Poor Roman Polanski. The fugitive film director thought he was going to Zurich to pick up a lifetime achievement award and ended up in a detention cell, fighting over whether he should be returned to Los Angeles on a 1977 conviction for having sex with a child.

Of all the dirty tricks.

Never mind that Polanski pleaded guilty to the crime, which involved champagne, half a Quaalude, a hot tub and a 13-year-old girl.

He spent 42 days in a state prison undergoing psychiatric evaluation, believing he’d cut a deal with prosecutors to avoid further time. But then he got word that the judge might not go along with it. So instead of going to prison, he went to France.

It was a natural choice. France has no extradition treaty with the United States and apparently no problem with middle-age guys preying on barely teenage girls. For three decades, Polanski made films, raised a family and traveled all over Europe, celebrated by his new countrymen and unmolested by his old ones. French authorities were aghast when American prosecutors finally came after him.

France’s foreign minister described the arrest as “a little sinister.” Its minister of culture said the director was “thrown to the lions for an old story.” Hollywood stars complained that this case is three decades old. Other defenders of Polanski described his arrest as shocking, vindictive, disgraceful.

Nobody in Hollywood used the word that comes first to our mind: overdue. This is a three-decade-old case because he fled.Why didn’t Los Angeles County prosecutors pick him up sooner? Their story is that they’ve been trying all along. They succeeded, finally, because they had plenty of notice that he’d be in a place where he could easily be cuffed.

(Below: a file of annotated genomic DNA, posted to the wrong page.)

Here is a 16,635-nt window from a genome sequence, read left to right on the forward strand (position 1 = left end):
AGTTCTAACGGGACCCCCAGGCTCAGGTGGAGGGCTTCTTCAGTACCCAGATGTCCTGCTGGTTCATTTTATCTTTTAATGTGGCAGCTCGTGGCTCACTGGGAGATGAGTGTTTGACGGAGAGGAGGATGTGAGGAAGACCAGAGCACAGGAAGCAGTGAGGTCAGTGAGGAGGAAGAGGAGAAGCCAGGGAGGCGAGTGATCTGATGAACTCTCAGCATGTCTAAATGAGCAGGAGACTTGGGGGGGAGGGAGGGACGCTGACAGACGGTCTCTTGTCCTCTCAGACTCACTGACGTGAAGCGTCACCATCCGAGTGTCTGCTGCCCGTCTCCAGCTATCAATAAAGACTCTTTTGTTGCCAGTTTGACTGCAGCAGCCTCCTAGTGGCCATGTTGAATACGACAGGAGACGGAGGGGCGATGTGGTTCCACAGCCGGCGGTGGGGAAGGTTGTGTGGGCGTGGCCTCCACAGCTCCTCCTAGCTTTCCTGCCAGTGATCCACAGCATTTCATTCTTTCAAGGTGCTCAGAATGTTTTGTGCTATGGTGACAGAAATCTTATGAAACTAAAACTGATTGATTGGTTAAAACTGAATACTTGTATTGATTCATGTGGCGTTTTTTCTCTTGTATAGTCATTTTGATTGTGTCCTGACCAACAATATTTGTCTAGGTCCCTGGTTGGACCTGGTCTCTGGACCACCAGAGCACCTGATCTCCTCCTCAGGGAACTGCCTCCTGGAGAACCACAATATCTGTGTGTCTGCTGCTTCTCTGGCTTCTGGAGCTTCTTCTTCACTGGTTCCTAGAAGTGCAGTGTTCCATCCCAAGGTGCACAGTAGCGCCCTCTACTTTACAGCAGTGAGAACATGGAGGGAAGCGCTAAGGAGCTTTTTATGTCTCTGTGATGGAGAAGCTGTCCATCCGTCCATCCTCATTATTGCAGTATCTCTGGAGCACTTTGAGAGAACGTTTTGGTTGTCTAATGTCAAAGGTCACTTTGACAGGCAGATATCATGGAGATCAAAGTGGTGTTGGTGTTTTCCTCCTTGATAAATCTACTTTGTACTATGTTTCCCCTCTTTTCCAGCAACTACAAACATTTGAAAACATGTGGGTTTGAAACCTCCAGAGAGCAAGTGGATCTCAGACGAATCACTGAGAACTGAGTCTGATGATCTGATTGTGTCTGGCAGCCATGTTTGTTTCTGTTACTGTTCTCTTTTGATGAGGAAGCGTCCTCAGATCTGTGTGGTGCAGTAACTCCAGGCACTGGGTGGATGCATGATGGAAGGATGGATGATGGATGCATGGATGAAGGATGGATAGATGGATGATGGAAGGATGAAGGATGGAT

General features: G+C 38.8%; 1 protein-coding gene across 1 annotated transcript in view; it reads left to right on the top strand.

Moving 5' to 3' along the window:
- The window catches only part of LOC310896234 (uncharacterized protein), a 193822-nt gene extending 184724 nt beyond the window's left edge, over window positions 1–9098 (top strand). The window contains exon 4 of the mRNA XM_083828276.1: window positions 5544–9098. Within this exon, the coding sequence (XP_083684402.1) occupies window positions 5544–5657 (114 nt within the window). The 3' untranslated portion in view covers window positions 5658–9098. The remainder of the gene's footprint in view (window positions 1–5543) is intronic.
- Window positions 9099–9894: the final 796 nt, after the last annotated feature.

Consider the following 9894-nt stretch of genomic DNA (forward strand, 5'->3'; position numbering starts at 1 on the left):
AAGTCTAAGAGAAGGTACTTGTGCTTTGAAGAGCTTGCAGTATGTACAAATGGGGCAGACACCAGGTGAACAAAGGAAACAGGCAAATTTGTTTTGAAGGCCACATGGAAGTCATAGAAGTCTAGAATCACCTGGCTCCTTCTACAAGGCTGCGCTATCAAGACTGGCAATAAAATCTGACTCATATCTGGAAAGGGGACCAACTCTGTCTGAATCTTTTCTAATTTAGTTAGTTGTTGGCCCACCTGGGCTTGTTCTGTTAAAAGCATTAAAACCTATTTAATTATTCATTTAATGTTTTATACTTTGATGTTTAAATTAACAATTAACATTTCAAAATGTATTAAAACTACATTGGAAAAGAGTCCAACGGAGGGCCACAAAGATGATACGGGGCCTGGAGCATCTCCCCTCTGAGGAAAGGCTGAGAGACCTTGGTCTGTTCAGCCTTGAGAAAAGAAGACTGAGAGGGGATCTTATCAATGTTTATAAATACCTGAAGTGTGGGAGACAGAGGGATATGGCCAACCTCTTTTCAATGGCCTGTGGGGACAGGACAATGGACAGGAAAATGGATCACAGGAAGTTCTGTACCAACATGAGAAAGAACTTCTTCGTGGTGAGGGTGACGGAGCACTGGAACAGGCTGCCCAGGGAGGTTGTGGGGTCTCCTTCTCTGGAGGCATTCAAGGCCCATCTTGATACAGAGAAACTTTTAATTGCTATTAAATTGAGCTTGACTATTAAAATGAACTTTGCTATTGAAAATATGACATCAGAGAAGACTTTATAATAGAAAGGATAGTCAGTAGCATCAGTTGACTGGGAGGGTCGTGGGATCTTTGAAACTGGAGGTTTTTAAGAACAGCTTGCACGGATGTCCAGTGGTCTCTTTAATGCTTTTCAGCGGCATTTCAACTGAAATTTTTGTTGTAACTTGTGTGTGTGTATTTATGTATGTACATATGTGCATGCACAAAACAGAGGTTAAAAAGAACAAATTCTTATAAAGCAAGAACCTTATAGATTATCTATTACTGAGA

The fact that it took 31 years suggests some measure of ineptitude or indifference. A 2008 documentary suggests worse: “Roman Polanski: Wanted and Desired,” released at last year’s Sundance Film Festival, alleges misconduct on the part of prosecutors and the judge, who is now dead. Basing their case partly on the film, Polanski’s lawyers asked a judge in December to throw out the case.Imagine the embarrassment for prosecutors, trying to fight that appeal while Polanski flits all over Europe, hiding in plain sight as he has for three decades. Is that why they finally popped him? It doesn’t matter.

Polanski’s apologists seem to think he deserves a pass because (pick one) he’s 76, he had a tragic childhood, the crime happened long ago, he’s a genius, his victim has publicly forgiven him, he’s made some memorable movies _ and, by the way, there’s another one in the works, only now it’s on hold.

None of that changes the fact that he pleaded guilty to having sex with a 13-year-old and never faced the music. Let him come back to Los Angeles and explain to a judge, and to all of us, why that’s OK.